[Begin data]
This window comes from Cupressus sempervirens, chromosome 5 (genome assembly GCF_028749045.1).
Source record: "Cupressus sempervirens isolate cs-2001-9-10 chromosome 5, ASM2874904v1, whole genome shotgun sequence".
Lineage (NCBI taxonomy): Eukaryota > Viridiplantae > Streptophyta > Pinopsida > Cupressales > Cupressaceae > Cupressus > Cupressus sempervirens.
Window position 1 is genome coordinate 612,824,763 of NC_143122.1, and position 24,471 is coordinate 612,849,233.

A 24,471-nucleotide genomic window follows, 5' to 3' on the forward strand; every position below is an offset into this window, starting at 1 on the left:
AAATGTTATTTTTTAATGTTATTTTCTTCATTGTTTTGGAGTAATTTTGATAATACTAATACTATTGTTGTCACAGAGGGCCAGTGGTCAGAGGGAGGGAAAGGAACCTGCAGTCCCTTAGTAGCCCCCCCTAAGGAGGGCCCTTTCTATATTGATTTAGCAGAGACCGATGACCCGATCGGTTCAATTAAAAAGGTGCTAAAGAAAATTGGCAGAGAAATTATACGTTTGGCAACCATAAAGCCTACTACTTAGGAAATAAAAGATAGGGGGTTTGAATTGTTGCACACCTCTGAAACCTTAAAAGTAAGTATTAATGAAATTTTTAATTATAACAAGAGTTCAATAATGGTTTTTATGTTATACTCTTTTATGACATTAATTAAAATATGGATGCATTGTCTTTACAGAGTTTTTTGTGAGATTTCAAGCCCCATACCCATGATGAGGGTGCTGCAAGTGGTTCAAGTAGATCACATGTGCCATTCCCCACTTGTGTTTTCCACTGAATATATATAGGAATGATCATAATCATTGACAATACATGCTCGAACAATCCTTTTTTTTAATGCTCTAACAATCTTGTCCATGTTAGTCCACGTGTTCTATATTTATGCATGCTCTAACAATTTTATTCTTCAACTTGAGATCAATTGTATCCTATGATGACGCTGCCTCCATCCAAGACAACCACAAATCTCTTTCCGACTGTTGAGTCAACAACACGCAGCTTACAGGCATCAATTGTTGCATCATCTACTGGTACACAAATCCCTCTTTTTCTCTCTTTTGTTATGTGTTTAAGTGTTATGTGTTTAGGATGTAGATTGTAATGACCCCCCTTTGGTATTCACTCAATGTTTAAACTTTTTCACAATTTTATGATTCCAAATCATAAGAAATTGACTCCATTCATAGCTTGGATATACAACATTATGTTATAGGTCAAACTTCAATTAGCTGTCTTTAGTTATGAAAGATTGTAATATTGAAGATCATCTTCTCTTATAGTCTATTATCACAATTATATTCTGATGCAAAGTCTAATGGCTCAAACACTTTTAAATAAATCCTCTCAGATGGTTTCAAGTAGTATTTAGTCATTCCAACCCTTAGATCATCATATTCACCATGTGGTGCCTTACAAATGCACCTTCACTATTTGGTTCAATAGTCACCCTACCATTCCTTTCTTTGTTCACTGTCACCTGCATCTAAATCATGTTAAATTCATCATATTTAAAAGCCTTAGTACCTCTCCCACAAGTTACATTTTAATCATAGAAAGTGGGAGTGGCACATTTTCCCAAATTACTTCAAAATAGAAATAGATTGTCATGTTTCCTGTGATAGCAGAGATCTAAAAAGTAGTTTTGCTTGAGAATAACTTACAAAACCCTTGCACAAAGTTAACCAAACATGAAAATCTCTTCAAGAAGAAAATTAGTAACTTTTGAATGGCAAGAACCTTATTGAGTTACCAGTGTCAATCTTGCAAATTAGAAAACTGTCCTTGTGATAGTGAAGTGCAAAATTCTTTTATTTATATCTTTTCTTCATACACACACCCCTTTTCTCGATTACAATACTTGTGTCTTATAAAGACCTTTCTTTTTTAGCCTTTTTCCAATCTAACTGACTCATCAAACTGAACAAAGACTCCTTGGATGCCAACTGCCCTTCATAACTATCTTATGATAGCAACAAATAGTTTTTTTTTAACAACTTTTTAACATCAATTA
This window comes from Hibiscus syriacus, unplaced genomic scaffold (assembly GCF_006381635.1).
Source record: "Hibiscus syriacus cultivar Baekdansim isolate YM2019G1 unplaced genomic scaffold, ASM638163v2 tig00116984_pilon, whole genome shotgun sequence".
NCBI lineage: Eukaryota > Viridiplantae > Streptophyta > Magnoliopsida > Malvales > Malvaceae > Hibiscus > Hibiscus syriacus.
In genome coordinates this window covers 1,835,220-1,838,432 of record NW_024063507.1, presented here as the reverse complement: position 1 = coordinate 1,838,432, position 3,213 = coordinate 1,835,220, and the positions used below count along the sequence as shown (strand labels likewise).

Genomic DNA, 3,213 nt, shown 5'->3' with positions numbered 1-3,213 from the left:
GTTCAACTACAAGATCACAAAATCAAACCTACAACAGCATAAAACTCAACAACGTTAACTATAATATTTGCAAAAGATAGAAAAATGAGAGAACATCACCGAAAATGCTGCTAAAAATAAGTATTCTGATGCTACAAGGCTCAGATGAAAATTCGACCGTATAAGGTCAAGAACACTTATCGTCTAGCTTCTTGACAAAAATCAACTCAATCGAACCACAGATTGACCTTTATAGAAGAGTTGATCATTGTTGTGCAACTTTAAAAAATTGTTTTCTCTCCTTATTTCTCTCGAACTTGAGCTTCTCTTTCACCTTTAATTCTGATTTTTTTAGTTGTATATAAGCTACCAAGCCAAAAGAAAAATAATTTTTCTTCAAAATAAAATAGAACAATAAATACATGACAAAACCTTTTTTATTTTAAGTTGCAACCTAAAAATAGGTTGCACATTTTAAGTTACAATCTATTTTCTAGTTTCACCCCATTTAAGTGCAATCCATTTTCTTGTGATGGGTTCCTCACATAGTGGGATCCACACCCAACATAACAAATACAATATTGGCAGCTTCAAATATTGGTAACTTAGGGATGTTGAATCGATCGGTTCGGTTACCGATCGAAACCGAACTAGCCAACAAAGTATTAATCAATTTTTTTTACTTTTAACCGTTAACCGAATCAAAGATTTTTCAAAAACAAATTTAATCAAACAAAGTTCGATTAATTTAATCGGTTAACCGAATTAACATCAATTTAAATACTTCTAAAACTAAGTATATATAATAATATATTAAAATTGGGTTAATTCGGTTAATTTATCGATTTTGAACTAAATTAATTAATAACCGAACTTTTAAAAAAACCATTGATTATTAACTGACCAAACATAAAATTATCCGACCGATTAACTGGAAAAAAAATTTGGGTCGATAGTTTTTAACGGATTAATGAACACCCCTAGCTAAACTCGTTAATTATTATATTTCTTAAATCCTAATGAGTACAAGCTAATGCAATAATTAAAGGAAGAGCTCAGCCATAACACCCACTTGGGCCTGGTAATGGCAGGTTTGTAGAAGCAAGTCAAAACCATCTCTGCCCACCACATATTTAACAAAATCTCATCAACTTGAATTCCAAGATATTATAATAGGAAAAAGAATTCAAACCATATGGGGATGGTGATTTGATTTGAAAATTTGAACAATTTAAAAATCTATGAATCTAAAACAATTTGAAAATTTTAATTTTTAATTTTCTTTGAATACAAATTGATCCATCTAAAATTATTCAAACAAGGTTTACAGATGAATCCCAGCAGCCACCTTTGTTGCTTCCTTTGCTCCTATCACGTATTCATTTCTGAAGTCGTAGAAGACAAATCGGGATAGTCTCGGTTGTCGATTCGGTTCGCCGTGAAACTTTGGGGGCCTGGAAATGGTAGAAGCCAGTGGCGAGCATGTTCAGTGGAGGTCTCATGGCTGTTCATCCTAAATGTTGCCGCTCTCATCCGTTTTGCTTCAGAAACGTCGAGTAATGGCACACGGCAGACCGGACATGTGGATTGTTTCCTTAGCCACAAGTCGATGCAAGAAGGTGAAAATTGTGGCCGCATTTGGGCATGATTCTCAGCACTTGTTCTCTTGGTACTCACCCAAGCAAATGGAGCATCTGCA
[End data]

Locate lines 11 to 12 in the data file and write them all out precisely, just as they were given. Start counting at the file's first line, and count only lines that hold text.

Genomic DNA, 3,213 nt, shown 5'->3' with positions numbered 1-3,213 from the left:
GTTCAACTACAAGATCACAAAATCAAACCTACAACAGCATAAAACTCAACAACGTTAACTATAATATTTGCAAAAGATAGAAAAATGAGAGAACATCACCGAAAATGCTGCTAAAAATAAGTATTCTGATGCTACAAGGCTCAGATGAAAATTCGACCGTATAAGGTCAAGAACACTTATCGTCTAGCTTCTTGACAAAAATCAACTCAATCGAACCACAGATTGACCTTTATAGAAGAGTTGATCATTGTTGTGCAACTTTAAAAAATTGTTTTCTCTCCTTATTTCTCTCGAACTTGAGCTTCTCTTTCACCTTTAATTCTGATTTTTTTAGTTGTATATAAGCTACCAAGCCAAAAGAAAAATAATTTTTCTTCAAAATAAAATAGAACAATAAATACATGACAAAACCTTTTTTATTTTAAGTTGCAACCTAAAAATAGGTTGCACATTTTAAGTTACAATCTATTTTCTAGTTTCACCCCATTTAAGTGCAATCCATTTTCTTGTGATGGGTTCCTCACATAGTGGGATCCACACCCAACATAACAAATACAATATTGGCAGCTTCAAATATTGGTAACTTAGGGATGTTGAATCGATCGGTTCGGTTACCGATCGAAACCGAACTAGCCAACAAAGTATTAATCAATTTTTTTTACTTTTAACCGTTAACCGAATCAAAGATTTTTCAAAAACAAATTTAATCAAACAAAGTTCGATTAATTTAATCGGTTAACCGAATTAACATCAATTTAAATACTTCTAAAACTAAGTATATATAATAATATATTAAAATTGGGTTAATTCGGTTAATTTATCGATTTTGAACTAAATTAATTAATAACCGAACTTTTAAAAAAACCATTGATTATTAACTGACCAAACATAAAATTATCCGACCGATTAACTGGAAAAAAAATTTGGGTCGATAGTTTTTAACGGATTAATGAACACCCCTAGCTAAACTCGTTAATTATTATATTTCTTAAATCCTAATGAGTACAAGCTAATGCAATAATTAAAGGAAGAGCTCAGCCATAACACCCACTTGGGCCTGGTAATGGCAGGTTTGTAGAAGCAAGTCAAAACCATCTCTGCCCACCACATATTTAACAAAATCTCATCAACTTGAATTCCAAGATATTATAATAGGAAAAAGAATTCAAACCATATGGGGATGGTGATTTGATTTGAAAATTTGAACAATTTAAAAATCTATGAATCTAAAACAATTTGAAAATTTTAATTTTTAATTTTCTTTGAATACAAATTGATCCATCTAAAATTATTCAAACAAGGTTTACAGATGAATCCCAGCAGCCACCTTTGTTGCTTCCTTTGCTCCTATCACGTATTCATTTCTGAAGTCGTAGAAGACAAATCGGGATAGTCTCGGTTGTCGATTCGGTTCGCCGTGAAACTTTGGGGGCCTGGAAATGGTAGAAGCCAGTGGCGAGCATGTTCAGTGGAGGTCTCATGGCTGTTCATCCTAAATGTTGCCGCTCTCATCCGTTTTGCTTCAGAAACGTCGAGTAATGGCACACGGCAGACCGGACATGTGGATTGTTTCCTTAGCCACAAGTCGATGCAAGAAGGTGAAAATTGTGGCCGCATTTGGGCATGATTCTCAGCACTTGTTCTCTTGGTACTCACCCAAGCAAATGGAGCATCTGCA